Graeme Smith - Books
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Shadow Child - Shadow Dance (Chapter One - Dead Hunk Talking)
It started out like any other day. Mom was big on homework, even over breakfast. But her idea of homework wouldn’t suit most classrooms. Things like where to find an unregistered M15 in Denver. Or the best place in Cleveland for C4. I told her we’d done that stuff when I was six. She told me it wouldn’t matter if the one time I forgot, I was fifty. I’d still likely be dead. She had a point. I have this weird memory thing. Important stuff, I’m OK - Mom makes damn sure. So I can field strip my Glock with my eyes closed. But other stuff I forget. Like whether it's Tuesday or Christmas. Or what I did on my birthday last year. Once I looked for a book for half an hour and it was in my damn hand all the time. That’s why Mom never lets up. So every morning we do stuff again. And again. And again.
Before I left for school, we did the car check, like Mom said I had to every day. Lights, brakes – smart kids did those. But Mom made me do other stuff. Not the James Bond shit – rocket launchers and oil slick sprayers. That’s for the movies. The real stuff. Nitro levels and running a glass underneath to check for things that might go bang. Most kids don’t do those. But most kids aren’t Mom’s. Once we were done, I kissed Mom and lifted her purse. Like, there’s more things than one a girl’s gotta keep up on after all. As I slid in the car, she held her left hand out. Her right had the Glock that was supposed to be – I checked – in my thigh holster. I grinned, and traded her. Mom grinned too. “Bye, SWAB. Don’t kill anyone I wouldn’t kill.” It’s a Mom joke. Not the kill thing. SWAB. ‘Sixteen – with a bullet’. Every year since I was seven, she just changed a letter.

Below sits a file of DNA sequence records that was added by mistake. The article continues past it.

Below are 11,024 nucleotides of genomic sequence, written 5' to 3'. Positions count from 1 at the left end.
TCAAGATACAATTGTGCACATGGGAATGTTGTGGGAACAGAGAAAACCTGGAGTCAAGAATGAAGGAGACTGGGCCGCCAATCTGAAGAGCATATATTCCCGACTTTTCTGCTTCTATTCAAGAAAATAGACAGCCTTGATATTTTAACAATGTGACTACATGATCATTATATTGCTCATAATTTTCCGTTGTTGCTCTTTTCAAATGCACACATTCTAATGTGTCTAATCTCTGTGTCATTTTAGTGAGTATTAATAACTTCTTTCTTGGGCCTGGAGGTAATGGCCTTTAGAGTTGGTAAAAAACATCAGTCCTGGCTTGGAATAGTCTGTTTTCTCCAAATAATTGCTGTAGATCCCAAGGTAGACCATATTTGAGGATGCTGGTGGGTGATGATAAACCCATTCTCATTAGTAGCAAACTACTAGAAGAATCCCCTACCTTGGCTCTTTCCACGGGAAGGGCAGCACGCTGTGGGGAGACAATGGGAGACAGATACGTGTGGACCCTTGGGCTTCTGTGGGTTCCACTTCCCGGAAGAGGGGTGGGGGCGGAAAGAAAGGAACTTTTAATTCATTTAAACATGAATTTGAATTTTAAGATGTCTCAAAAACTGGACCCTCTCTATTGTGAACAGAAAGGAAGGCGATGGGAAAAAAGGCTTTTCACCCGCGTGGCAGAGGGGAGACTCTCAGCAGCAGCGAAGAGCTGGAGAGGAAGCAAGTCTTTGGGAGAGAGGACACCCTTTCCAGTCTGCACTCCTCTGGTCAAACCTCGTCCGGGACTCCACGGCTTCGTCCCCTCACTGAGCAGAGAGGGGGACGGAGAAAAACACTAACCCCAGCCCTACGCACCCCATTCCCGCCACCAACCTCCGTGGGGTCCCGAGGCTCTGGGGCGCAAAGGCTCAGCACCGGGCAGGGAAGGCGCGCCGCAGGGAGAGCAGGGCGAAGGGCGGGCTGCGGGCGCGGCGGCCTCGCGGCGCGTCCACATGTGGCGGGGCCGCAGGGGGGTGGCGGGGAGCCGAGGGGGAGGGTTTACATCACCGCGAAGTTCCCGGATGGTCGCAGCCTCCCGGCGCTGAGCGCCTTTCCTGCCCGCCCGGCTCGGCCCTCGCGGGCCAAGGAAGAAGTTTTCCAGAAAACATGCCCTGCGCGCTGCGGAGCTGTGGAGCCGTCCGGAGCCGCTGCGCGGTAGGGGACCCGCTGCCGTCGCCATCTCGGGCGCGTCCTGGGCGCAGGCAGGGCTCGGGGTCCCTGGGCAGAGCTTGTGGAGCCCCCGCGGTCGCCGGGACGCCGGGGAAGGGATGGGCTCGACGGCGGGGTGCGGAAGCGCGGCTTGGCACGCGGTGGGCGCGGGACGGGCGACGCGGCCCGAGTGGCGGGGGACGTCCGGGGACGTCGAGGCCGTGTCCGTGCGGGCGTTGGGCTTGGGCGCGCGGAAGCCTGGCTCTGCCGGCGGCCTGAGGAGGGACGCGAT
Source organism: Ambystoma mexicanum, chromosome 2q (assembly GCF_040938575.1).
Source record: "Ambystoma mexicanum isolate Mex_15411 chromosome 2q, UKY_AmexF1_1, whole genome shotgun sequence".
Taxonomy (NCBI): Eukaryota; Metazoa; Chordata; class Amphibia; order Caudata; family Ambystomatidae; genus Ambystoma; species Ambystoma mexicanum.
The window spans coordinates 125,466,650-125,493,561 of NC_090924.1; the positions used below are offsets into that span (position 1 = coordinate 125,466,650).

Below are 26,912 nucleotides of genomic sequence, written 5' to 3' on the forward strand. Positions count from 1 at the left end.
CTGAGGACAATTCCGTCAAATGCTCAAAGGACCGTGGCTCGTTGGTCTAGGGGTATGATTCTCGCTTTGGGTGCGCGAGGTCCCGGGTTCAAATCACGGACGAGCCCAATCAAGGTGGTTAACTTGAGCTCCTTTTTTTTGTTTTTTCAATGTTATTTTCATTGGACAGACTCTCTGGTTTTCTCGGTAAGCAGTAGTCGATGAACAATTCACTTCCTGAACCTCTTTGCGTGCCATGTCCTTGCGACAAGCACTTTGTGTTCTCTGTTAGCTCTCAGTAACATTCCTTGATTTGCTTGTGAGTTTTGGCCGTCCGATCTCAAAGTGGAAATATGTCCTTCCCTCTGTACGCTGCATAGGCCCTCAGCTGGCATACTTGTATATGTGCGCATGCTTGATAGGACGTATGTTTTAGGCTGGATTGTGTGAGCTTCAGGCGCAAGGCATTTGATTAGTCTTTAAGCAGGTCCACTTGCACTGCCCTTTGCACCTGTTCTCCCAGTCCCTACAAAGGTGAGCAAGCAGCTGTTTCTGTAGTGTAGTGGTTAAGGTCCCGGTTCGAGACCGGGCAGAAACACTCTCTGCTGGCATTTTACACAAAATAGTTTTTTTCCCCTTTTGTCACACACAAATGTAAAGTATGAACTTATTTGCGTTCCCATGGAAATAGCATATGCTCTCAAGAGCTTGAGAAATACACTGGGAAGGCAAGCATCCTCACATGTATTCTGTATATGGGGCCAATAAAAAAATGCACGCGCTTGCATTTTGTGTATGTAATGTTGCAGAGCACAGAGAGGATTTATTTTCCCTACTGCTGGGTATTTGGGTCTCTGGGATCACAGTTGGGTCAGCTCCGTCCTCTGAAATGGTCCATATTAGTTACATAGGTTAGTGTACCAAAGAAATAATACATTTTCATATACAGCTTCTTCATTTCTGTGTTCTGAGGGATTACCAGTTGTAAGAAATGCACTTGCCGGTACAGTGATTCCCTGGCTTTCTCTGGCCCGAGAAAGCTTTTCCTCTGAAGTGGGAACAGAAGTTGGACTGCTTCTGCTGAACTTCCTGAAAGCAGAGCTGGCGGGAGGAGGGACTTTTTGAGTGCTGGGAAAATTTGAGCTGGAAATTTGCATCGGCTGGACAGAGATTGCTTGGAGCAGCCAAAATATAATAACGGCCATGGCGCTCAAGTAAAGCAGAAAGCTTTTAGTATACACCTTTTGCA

Why seven? That was my first wet job. Mom had to do PTA and she had some unfinished business for the people she worked for. Even Mom couldn't be in two places at once. So we traded. I took out her mark – and Mom went to talk to the bitch who’d given me a Fail in Math. I got a new Math teacher after Miss Mathews left town all of a sudden.